What Are “Services”

There is a lot of discussion on the Internet about how “services” are essential to tech companies.

Ben Bajarin recently raised the point that even though Google is using their services as a weapon to fend off the proliferation of AOSP (Android Open Source Project) devices, Google’s services are actually only relevant in markets like the US and UK, but much less so in other regions.

What you see with regard to the Google Play services availability is the biggest issue facing Google. It is one that is forcing, in a good way, local companies in those regions to create and bring to market services of their own to support their region. China is the best example of this do date. Granted China’s Android ecosystem is a bit messy with over 100 different app stores but the region is quickly fixing these issues and consolidating.

The fact that Android is being used as an open source platform is not necessarily a bad thing for Google. What is challenging is that they are not making the impact with their services the way they need to be in many of these regions. Their competition in this case is not from the likes of Apple or Microsoft necessarily but from savvy startups looking to solve a problem in their region and doing it better than Google can thus keeping Google out of regions they may wish to compete.

I totally agree with Ben’s argument, but I would also suggest that what we are simply calling “services” should be broken down into certain sub-categories. For example, looking at the Wikipedia table on Google Play availability, we see that “paid apps and games” are available in the majority of countries, whereas books, movies and music are not. Compared to the same chart for Apple’s iTunes store,, Google Play is extremely lacking in books, movies and music but not very different in apps. This suggests that digital distribution of apps is a very different business compared to that of books, movies and music.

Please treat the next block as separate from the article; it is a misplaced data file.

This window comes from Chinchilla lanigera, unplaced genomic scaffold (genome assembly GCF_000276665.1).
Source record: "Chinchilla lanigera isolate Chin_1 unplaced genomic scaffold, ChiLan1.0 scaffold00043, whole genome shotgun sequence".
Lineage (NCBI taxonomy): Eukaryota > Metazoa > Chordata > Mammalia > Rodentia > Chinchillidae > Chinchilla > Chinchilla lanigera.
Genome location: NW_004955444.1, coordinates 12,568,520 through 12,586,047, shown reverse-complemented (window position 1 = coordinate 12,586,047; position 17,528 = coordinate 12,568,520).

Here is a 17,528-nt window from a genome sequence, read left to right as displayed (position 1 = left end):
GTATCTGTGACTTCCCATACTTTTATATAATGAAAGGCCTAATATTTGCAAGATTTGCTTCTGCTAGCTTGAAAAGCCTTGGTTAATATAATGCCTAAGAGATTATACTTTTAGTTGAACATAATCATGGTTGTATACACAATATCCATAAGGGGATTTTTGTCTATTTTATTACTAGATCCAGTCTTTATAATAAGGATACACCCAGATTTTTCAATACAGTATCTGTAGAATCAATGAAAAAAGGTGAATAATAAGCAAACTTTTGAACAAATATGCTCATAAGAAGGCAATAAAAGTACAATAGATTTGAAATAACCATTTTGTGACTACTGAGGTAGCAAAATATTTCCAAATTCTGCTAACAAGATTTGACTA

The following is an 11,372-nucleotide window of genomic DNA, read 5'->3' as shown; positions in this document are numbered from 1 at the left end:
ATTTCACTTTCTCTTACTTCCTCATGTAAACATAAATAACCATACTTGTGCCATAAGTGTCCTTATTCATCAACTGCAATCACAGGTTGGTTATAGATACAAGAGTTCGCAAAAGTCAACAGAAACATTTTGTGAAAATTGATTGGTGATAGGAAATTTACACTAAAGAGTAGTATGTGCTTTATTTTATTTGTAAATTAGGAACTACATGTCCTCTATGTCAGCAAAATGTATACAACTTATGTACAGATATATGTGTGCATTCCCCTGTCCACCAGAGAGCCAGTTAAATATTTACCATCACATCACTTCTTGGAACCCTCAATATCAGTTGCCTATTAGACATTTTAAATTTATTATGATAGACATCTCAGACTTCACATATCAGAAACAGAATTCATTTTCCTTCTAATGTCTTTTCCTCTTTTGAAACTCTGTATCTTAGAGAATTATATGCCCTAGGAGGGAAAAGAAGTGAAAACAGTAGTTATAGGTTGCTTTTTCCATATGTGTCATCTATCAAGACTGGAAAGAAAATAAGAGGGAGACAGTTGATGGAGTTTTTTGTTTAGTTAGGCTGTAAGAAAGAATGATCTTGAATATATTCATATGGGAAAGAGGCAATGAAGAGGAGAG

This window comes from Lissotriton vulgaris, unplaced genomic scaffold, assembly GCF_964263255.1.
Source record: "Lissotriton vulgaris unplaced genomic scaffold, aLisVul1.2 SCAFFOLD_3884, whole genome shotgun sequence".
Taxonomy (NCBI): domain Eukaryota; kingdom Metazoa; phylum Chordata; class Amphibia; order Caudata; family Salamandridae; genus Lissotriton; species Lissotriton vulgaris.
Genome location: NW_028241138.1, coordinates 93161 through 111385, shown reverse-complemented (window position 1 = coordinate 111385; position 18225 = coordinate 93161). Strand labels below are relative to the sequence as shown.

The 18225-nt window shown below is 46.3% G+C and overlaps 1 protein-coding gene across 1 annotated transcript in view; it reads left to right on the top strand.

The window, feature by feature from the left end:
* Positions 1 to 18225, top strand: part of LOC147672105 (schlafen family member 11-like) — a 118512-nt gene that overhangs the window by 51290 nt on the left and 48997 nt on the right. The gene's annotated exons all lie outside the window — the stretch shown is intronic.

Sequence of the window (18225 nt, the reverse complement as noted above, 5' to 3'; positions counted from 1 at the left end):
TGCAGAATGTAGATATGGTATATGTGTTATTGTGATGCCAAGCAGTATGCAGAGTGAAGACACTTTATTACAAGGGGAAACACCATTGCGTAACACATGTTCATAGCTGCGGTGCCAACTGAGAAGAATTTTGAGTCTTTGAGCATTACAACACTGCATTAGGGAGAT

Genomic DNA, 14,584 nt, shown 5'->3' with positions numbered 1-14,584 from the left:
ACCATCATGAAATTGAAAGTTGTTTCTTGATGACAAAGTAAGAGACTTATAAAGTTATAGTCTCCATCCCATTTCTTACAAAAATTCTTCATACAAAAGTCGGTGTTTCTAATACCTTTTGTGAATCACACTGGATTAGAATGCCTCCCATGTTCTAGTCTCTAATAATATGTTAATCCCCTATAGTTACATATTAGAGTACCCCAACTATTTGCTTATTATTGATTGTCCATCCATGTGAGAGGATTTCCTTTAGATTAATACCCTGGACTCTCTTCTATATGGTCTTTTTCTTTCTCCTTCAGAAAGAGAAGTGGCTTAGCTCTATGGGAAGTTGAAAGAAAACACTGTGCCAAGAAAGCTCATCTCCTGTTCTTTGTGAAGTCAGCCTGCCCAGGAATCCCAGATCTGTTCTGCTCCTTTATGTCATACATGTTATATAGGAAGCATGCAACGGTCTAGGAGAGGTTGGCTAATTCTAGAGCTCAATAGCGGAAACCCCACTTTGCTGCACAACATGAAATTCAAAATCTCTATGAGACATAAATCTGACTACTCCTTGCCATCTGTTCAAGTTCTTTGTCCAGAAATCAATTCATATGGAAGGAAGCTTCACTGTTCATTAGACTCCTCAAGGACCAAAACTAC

The reason why there is a large difference is rather obvious. In the case of apps, Apple and Google are the gatekeepers. They do not have to negotiate with the content owners over whether they can distribute the content in a certain country and at what prices. They make the decisions or the developers make the decision when they submit the app.

For books, movies and music, the rights to distribute content are much more complicated. The content owners have much stronger bargaining power and they often have different agreements in each country. Each country may have their own distributor network which may have exclusive rights for distributing content in that country. Furthermore these distributors might have plans for their own digital distribution which would compete with what Google and Apple are planning to offer.

Hence the difference between Apple and Google Play is most likely the difference in negotiating power, skill and previous relationships with the content owners. Essentially, it boils down to the ability to make deals.

With this in mind, I propose that we break down “services” into the following;

  1. self-owned services: These are the services where the provider has ownership of the content. Examples are search, social network services and web-based services (Google Apps, etc.).
  2. self-controlled services: These are the services where the provider can distribute without negotiating with a strong content owner. The prime example is apps. App vendors are generally quite small and have little bargaining power relative to the service provider.
  3. third-party owned services: These are the services where you are selling content that is owned by a third-party, and that third-party has strong negotiating power over distribution (unlike in the case of apps). Examples are music, books, movies, etc. Distribution of this content was historically done physically through retail networks and this resulted in complex networks and agreements, which are often different in each country. Also this content tends to be much more expensive to create than “self-owned service” content, thus requiring large companies to fund production. These large companies obviously have strong negotiating power.

When we map companies like Google, Apple, Amazon, Twitter, Facebook, Spotify, and Pandora to these categories, we find that no company is strong in all three. Twitter and Facebook are exclusively in the “self-owned services”. Amazon, Spotify and Pandora are exclusively in the “third-party owned services”. Google is mostly in the “self-owned services” and to some extent in the “self-controlled services”. They are however very weak in “third-party owned services”. Apple is strong in “third-partly owned services” and strong in “self-controlled services”. They are however weak in “self-owned services”.